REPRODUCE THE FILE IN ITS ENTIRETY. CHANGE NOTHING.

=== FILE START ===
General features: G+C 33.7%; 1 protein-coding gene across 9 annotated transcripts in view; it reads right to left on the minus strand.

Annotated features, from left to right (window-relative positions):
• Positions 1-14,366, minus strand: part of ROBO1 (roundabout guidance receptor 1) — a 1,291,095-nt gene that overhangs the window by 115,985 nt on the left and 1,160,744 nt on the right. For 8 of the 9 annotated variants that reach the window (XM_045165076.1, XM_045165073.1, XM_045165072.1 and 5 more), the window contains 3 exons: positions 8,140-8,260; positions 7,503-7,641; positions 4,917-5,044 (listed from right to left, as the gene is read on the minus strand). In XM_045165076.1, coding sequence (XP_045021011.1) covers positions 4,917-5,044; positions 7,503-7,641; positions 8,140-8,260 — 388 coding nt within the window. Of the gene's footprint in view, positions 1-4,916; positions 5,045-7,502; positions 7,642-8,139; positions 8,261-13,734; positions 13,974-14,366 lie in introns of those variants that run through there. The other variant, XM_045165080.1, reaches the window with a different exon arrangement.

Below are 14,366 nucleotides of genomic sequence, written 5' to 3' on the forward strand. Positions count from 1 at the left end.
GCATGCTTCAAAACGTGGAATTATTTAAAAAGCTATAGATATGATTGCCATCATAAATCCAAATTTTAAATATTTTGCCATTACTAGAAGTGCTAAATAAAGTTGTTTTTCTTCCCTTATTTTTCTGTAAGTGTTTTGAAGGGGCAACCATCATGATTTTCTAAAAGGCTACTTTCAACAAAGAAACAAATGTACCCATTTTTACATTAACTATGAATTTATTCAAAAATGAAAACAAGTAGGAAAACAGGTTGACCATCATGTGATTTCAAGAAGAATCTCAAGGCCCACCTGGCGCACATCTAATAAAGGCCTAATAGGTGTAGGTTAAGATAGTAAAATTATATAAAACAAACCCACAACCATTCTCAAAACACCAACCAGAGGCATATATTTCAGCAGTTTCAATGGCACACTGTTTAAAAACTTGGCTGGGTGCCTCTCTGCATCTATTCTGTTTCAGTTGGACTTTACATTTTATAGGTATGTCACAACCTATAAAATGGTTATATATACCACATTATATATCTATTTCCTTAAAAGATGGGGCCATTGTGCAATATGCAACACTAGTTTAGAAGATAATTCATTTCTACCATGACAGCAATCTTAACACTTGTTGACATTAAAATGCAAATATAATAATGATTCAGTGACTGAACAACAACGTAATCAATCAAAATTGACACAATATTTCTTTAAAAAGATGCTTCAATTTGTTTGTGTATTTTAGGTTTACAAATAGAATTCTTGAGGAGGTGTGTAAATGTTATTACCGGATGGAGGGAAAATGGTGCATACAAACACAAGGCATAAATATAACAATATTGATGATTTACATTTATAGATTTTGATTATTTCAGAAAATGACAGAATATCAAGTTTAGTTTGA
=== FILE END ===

General features: G+C 33.7%; 1 protein-coding gene across 9 annotated transcripts in view; it reads right to left on the minus strand.

Annotated features, from left to right (window-relative positions):
• Positions 1-14,366, minus strand: part of ROBO1 (roundabout guidance receptor 1) — a 1,291,095-nt gene that overhangs the window by 115,985 nt on the left and 1,160,744 nt on the right. For 8 of the 9 annotated variants that reach the window (XM_045165076.1, XM_045165073.1, XM_045165072.1 and 5 more), the window contains 3 exons: positions 8,140-8,260; positions 7,503-7,641; positions 4,917-5,044 (listed from right to left, as the gene is read on the minus strand). In XM_045165076.1, coding sequence (XP_045021011.1) covers positions 4,917-5,044; positions 7,503-7,641; positions 8,140-8,260 — 388 coding nt within the window. Of the gene's footprint in view, positions 1-4,916; positions 5,045-7,502; positions 7,642-8,139; positions 8,261-13,734; positions 13,974-14,366 lie in introns of those variants that run through there. The other variant, XM_045165080.1, reaches the window with a different exon arrangement.

Below are 14,366 nucleotides of genomic sequence, written 5' to 3' on the forward strand. Positions count from 1 at the left end.
GCATGCTTCAAAACGTGGAATTATTTAAAAAGCTATAGATATGATTGCCATCATAAATCCAAATTTTAAATATTTTGCCATTACTAGAAGTGCTAAATAAAGTTGTTTTTCTTCCCTTATTTTTCTGTAAGTGTTTTGAAGGGGCAACCATCATGATTTTCTAAAAGGCTACTTTCAACAAAGAAACAAATGTACCCATTTTTACATTAACTATGAATTTATTCAAAAATGAAAACAAGTAGGAAAACAGGTTGACCATCATGTGATTTCAAGAAGAATCTCAAGGCCCACCTGGCGCACATCTAATAAAGGCCTAATAGGTGTAGGTTAAGATAGTAAAATTATATAAAACAAACCCACAACCATTCTCAAAACACCAACCAGAGGCATATATTTCAGCAGTTTCAATGGCACACTGTTTAAAAACTTGGCTGGGTGCCTCTCTGCATCTATTCTGTTTCAGTTGGACTTTACATTTTATAGGTATGTCACAACCTATAAAATGGTTATATATACCACATTATATATCTATTTCCTTAAAAGATGGGGCCATTGTGCAATATGCAACACTAGTTTAGAAGATAATTCATTTCTACCATGACAGCAATCTTAACACTTGTTGACATTAAAATGCAAATATAATAATGATTCAGTGACTGAACAACAACGTAATCAATCAAAATTGACACAATATTTCTTTAAAAAGATGCTTCAATTTGTTTGTGTATTTTAGGTTTACAAATAGAATTCTTGAGGAGGTGTGTAAATGTTATTACCGGATGGAGGGAAAATGGTGCATACAAACACAAGGCATAAATATAACAATATTGATGATTTACATTTATAGATTTTGATTATTTCAGAAAATGACAGAATATCAAGTTTAGTTTGA